Mars and Scorpio have a connection (Mars is said to rule Scorpio), and thus they support each other. Together they create a greater ability to work through difficult times. These energies are not about compromise but rather about finding a way to get the job done. These signs are not afraid of looking under the surface or exploring the dark corners, and together they have the endurance to bring about a major transformation. The down side of this combination is the potential for passion to slide into obsession.

When dealing with the Minor Arcana, perhaps the most important ingredient besides the suit of the card is the number of the card. In the Tarot, the number 5 is seen as adding motion to the depth and stability of the energy of the number 4 card, often toppling or destroying that depth and stability in order to prevent stagnation. If we look at the card right before the Five of Cups and follow it through to our card, we can gain some insight into the effects of the number 5.

The Four of Cups is about visualizing goals and dreaming of the future, however it also warns us that too much dreaming of the future can cause us to miss opportunities that present themselves in the present. The number 5 adds Motion to the potential for distraction from reality that is the Four of Cups, kind of like a tap on the shoulder to wake us up. All of the Tarot Fives are uncomfortable mainly because of this added Motion. In the other Minor Fives we have the need to control others (Swords), the lack of possessions and support (Pentacles), and ideas moving in random and unorganized directions (Wands). If we dream of pleasures and become addicted to those dreams, we will end up soft and weak with deadened senses, but if we find a way to counteract our tendency to indulge ourselves, we can be awakened to the possibilities in the outer world and the present moment. This awakening is the job of the Five of Pentacles.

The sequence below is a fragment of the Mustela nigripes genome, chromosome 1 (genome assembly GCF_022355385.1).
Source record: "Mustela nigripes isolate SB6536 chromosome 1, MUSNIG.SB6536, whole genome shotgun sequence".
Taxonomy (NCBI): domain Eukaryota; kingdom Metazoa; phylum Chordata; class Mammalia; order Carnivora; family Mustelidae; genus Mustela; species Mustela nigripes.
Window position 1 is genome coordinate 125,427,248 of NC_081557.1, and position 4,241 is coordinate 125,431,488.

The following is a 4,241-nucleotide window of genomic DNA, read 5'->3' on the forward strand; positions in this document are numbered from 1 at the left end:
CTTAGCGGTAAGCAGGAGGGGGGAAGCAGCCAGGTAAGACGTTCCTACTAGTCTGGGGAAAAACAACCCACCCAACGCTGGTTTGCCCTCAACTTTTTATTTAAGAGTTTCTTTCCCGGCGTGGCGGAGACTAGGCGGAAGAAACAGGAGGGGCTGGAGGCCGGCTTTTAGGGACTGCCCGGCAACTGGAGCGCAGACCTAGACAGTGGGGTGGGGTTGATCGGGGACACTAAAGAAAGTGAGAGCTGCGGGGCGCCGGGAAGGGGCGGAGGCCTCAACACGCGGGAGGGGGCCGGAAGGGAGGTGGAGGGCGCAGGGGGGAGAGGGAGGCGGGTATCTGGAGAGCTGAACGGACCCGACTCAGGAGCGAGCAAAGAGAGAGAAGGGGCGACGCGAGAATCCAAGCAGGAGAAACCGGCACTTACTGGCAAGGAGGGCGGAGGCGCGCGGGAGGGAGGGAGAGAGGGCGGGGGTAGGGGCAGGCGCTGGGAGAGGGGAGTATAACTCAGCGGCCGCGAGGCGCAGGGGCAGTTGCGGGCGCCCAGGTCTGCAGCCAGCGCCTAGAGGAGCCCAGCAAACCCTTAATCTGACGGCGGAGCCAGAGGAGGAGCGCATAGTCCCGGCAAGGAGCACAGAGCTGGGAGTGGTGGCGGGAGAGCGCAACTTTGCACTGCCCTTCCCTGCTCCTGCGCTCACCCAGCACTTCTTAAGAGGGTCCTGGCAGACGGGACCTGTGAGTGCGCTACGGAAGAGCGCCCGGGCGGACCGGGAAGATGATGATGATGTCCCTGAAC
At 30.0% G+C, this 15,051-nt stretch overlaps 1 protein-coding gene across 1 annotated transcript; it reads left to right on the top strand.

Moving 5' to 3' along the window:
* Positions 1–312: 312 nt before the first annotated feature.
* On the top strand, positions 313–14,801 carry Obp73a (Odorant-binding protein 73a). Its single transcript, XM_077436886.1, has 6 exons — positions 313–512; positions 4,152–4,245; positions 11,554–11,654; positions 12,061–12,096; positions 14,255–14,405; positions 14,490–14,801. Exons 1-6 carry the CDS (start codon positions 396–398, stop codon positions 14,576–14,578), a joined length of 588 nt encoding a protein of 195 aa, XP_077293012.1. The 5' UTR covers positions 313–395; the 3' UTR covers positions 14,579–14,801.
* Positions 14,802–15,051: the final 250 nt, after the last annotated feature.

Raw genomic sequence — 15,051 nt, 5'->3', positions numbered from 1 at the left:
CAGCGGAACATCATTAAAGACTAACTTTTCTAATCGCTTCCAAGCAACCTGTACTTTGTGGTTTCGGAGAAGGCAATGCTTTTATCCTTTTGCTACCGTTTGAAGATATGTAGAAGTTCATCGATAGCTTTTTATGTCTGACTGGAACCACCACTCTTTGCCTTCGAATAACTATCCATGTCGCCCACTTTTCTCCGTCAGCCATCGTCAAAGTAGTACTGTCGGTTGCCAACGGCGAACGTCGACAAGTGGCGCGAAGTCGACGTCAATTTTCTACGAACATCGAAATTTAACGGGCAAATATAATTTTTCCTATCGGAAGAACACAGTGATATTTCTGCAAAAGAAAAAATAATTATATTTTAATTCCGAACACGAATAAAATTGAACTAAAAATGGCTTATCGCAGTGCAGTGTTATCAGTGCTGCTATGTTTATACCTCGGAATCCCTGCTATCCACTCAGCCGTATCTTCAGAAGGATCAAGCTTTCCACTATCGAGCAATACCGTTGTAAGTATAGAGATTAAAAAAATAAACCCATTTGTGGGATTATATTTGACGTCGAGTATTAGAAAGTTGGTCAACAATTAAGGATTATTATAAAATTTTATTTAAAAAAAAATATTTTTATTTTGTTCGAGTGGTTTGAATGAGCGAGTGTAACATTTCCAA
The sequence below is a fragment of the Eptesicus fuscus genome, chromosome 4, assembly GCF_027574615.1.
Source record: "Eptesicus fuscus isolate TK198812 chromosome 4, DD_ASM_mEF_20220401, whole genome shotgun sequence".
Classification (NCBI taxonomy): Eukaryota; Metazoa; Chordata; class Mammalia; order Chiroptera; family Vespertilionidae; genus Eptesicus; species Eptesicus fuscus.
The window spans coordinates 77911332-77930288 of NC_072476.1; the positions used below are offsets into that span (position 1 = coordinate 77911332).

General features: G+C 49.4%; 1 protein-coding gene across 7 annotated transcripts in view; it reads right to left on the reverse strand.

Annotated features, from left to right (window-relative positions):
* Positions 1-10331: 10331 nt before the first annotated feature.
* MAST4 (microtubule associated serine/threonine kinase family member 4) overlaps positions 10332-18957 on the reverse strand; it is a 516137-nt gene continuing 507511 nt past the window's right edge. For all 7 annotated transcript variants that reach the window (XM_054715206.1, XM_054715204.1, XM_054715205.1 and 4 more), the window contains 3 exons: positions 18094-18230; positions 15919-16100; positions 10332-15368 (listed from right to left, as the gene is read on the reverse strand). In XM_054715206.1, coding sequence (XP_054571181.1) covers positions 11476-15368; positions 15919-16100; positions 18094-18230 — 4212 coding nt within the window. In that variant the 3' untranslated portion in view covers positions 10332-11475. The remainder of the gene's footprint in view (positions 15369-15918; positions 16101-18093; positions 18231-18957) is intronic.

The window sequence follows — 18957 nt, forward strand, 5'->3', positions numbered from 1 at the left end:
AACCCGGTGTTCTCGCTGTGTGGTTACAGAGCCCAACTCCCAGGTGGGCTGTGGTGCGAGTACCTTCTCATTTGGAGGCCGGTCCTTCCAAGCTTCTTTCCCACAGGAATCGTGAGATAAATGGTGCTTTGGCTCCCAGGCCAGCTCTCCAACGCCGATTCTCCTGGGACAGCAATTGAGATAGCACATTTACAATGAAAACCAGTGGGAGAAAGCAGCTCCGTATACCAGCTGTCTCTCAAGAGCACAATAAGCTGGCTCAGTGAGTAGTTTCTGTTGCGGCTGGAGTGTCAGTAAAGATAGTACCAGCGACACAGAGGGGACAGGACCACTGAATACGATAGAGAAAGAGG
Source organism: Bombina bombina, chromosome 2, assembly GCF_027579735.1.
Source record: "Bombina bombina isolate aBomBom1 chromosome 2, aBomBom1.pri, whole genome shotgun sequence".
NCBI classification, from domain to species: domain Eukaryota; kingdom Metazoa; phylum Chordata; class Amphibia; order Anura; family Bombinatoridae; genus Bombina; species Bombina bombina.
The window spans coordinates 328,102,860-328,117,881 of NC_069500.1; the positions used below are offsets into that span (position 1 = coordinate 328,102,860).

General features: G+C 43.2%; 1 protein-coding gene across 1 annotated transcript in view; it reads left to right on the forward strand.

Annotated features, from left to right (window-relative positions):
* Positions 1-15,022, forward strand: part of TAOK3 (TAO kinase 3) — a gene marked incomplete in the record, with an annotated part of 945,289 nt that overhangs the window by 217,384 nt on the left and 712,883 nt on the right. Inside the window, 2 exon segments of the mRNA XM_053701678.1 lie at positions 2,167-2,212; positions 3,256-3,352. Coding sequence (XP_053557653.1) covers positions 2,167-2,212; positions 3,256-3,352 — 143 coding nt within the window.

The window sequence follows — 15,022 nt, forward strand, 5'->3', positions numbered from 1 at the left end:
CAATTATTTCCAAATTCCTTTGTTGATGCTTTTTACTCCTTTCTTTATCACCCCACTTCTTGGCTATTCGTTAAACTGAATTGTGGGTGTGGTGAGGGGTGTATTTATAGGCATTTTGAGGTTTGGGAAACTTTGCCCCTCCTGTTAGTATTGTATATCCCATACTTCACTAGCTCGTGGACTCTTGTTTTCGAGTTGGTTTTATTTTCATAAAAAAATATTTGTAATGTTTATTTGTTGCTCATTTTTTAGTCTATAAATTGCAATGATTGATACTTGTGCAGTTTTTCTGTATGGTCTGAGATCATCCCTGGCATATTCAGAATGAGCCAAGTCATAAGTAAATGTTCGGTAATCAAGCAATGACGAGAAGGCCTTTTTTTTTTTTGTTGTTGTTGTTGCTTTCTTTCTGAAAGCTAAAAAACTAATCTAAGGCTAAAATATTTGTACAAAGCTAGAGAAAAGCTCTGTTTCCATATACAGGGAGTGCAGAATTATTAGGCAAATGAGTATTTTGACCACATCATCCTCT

The Tree of Life offers us further insight into this uncomfortable Motion that is causing our troubles. All of the Fives of the Tarot Minor Arcana correspond with the Sephira of Geburah (which means “Might”), the fifth Sephira on the Tree, the second on the Pillar of Form/Restriction. Geburah is also known as Judgment, and Fear, and its effects and manifestations can indeed be difficult. To some, an easy life is an ideal situation, but in the end the easy life offered through never experiencing any true tests lacks the opportunity for growth and evolution, and growth and evolution are the purposes of living.

Geburah is about courage and power and invincibility, and these things can bring us true fulfillment, or they can help to release our cruel side. But unless we are exposed to these temptations, we will never know if we have the will to set them aside when they become unbalanced. Believing that we have the power and authority to make decisions for others is often a recipe for disaster.

That is a lot of information to consider!! We are dealing with a Five card, so we know that it will present some discomfort. This is a Cups card, so we know the discomfort will be connected to our dreams, visions, feelings, emotions, and the actions and effects of the subconscious and the Inner Voice.

The Hermetic Tarot Five of Cups shows plant growth, yet no flowers. The five Cups in this image are empty, and the plant stems look a bit leggy to me, as if they had water but no sunlight. In the Hermetic Tarot, the Five of Cups represents partial loss, and the death of pleasure (indeed the card is named “Lord of Loss of Pleasure”). The key here is that while we are losing something, we can go on and perhaps have a happy ending. The reversed pentagram in the middle of this image hints at what needs to be corrected: we are focusing too much on strong feelings and physical pleasures, without allowing the mind and the feelings and the Higher Self to have a voice.

The Thoth Tarot Five of Cups, named “Disappointment,” also has flowers in its image, two lotus blossoms that appear to be drooping and losing their petals. The five Cups are in the shape of an inverted pentagram, similar to the Hermetic Tarot, symbolizing the triumph of matter over spirit. The beautiful sea of the Four of Cups (named “Luxury”) has turned stagnant. Here we can see a clear progression from Love (the Two of Cups) to Abundance (the Three of Cups), which brings Luxury (the Four of Cups); the next step is boredom, frustration, and decadence, and the Disappointment of the Five of Cups!